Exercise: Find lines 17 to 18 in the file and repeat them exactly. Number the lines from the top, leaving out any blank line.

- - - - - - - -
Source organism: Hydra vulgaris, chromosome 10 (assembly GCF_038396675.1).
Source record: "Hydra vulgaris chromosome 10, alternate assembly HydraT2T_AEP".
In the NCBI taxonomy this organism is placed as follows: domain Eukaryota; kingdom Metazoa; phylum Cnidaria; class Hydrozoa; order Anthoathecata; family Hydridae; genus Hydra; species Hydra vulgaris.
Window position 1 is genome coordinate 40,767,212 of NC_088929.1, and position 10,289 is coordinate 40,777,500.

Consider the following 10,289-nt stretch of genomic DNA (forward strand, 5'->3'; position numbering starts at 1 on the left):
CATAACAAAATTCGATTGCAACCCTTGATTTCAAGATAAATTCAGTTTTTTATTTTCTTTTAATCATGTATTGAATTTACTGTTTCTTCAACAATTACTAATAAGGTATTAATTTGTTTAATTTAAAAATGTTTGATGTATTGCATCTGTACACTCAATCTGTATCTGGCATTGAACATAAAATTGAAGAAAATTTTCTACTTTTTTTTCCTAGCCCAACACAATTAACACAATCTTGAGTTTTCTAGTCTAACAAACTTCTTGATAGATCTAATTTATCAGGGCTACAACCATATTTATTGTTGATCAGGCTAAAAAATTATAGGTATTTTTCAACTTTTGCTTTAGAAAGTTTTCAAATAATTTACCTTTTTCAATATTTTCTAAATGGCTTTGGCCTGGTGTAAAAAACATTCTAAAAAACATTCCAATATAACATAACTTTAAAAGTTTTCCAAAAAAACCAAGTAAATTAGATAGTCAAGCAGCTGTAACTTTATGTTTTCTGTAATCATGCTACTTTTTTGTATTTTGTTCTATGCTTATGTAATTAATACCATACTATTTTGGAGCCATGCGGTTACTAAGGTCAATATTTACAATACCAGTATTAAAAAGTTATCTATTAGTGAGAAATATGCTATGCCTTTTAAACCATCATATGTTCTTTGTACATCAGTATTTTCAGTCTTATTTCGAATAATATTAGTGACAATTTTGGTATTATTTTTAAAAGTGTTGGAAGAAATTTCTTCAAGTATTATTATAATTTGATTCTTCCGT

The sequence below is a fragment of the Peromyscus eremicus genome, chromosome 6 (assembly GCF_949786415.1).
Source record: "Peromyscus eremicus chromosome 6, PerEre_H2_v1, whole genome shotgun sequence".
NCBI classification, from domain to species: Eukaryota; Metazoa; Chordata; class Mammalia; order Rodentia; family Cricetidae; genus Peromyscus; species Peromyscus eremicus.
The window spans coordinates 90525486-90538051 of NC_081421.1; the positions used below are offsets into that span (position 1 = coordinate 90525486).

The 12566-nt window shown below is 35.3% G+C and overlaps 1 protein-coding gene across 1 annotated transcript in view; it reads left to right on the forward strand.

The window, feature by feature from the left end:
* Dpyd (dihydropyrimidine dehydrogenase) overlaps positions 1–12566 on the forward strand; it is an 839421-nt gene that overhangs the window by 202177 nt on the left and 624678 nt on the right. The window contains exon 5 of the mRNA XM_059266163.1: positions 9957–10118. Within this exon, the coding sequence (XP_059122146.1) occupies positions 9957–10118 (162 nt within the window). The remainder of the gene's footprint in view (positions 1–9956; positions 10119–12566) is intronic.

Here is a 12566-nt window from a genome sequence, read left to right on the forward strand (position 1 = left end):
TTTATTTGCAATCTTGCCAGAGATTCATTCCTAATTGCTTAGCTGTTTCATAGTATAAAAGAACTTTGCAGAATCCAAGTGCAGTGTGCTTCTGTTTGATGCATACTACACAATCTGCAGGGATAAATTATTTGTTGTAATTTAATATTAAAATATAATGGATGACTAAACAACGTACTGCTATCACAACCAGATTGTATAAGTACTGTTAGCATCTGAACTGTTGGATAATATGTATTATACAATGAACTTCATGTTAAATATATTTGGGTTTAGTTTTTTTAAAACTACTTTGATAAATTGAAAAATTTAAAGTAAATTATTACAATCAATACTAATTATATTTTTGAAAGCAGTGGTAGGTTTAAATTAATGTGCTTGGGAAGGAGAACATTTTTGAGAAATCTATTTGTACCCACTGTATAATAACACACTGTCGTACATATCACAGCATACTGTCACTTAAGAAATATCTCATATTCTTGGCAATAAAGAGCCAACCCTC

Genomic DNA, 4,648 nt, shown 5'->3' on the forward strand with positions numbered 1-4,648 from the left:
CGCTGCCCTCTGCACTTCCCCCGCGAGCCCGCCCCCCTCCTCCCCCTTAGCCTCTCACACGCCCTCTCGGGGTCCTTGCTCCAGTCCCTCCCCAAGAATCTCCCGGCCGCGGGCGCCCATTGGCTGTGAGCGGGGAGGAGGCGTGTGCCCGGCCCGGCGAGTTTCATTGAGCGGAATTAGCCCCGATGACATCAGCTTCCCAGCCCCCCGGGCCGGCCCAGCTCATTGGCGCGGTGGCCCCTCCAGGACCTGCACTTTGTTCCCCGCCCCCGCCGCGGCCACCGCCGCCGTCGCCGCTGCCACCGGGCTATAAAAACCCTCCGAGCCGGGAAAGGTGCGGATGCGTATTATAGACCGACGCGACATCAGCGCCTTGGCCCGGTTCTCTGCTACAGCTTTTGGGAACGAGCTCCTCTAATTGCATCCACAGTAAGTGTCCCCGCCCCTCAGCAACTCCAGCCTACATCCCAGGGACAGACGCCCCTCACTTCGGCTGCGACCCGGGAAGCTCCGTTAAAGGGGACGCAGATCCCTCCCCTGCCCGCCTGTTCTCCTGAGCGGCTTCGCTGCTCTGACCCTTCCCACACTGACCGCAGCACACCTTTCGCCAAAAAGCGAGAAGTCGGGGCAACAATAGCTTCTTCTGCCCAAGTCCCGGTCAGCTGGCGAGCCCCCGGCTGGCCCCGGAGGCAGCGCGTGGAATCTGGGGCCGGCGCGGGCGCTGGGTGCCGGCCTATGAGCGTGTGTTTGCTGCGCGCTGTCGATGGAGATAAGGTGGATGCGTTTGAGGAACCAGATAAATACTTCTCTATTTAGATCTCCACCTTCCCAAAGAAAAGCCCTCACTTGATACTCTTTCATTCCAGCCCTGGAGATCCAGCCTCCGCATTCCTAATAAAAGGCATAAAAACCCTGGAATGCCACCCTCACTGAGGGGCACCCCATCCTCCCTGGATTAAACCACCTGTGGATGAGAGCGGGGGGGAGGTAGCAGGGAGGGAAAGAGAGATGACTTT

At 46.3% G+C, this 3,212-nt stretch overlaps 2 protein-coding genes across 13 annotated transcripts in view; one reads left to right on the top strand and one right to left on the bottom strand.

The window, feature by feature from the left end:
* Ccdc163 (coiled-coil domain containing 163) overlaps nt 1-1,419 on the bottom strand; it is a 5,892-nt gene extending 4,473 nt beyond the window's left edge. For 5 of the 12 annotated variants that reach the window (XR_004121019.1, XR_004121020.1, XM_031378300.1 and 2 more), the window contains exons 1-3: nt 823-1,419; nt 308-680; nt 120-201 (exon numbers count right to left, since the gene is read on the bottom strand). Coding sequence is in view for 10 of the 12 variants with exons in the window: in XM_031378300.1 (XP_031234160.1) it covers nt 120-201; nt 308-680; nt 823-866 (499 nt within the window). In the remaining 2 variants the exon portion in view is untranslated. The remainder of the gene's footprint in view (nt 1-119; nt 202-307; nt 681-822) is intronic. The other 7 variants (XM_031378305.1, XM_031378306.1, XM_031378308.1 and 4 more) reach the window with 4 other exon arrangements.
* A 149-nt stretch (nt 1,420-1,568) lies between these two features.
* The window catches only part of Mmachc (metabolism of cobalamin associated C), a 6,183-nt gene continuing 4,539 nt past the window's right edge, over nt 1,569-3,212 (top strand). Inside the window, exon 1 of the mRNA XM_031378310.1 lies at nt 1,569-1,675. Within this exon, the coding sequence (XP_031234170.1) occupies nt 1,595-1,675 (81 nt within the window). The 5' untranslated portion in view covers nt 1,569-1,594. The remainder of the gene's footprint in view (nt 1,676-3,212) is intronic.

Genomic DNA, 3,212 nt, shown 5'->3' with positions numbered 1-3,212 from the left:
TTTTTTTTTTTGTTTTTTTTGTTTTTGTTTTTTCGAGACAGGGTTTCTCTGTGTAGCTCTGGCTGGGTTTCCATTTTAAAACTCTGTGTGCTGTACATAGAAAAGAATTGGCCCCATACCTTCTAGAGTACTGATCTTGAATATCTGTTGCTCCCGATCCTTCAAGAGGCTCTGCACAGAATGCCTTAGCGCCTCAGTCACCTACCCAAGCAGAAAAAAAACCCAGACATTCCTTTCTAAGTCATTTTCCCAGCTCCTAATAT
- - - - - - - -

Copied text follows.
CGCTGCCCTCTGCACTTCCCCCGCGAGCCCGCCCCCCTCCTCCCCCTTAGCCTCTCACACGCCCTCTCGGGGTCCTTGCTCCAGTCCCTCCCCAAGAATCTCCCGGCCGCGGGCGCCCATTGGCTGTGAGCGGGGAGGAGGCGTGTGCCCGGCCCGGCGAGTTTCATTGAGCGGAATTAGCCCCGATGACATCAGCTTCCCAGCCCCCCGGGCCGGCCCAGCTCATTGGCGCGGTGGCCCCTCCAGGACCTGCACTTTGTTCCCCGCCCCCGCCGCGGCCACCGCCGCCGTCGCCGCTGCCACCGGGCTATAAAAACCCTCCGAGCCGGGAAAGGTGCGGATGCGTATTATAGACCGACGCGACATCAGCGCCTTGGCCCGGTTCTCTGCTACAGCTTTTGGGAACGAGCTCCTCTAATTGCATCCACAGTAAGTGTCCCCGCCCCTCAGCAACTCCAGCCTACATCCCAGGGACAGACGCCCCTCACTTCGGCTGCGACCCGGGAAGCTCCGTTAAAGGGGACGCAGATCCCTCCCCTGCCCGCCTGTTCTCCTGAGCGGCTTCGCTGCTCTGACCCTTCCCACACTGACCGCAGCACACCTTTCGCCAAAAAGCGAGAAGTCGGGGCAACAATAGCTTCTTCTGCCCAAGTCCCGGTCAGCTGGCGAGCCCCCGGCTGGCCCCGGAGGCAGCGCGTGGAATCTGGGGCCGGCGCGGGCGCTGGGTGCCGGCCTATGAGCGTGTGTTTGCTGCGCGCTGTCGATGGAGATAAGGTGGATGCGTTTGAGGAACCAGATAAATACTTCTCTATTTAGATCTCCACCTTCCCAAAGAAAAGCCCTCACTTGATACTCTTTCATTCCAGCCCTGGAGATCCAGCCTCCGCATTCCTAATAAAAGGCATAAAAACCCTGGAATGCCACCCTCACTGAGGGGCACCCCATCCTCCCTGGATTAAACCACCTGTGGATGAGAGCGGGGGGGAGGTAGCAGGGAGGGAAAGAGAGATGACTTT

At 46.3% G+C, this 3,212-nt stretch overlaps 2 protein-coding genes across 13 annotated transcripts in view; one reads left to right on the top strand and one right to left on the bottom strand.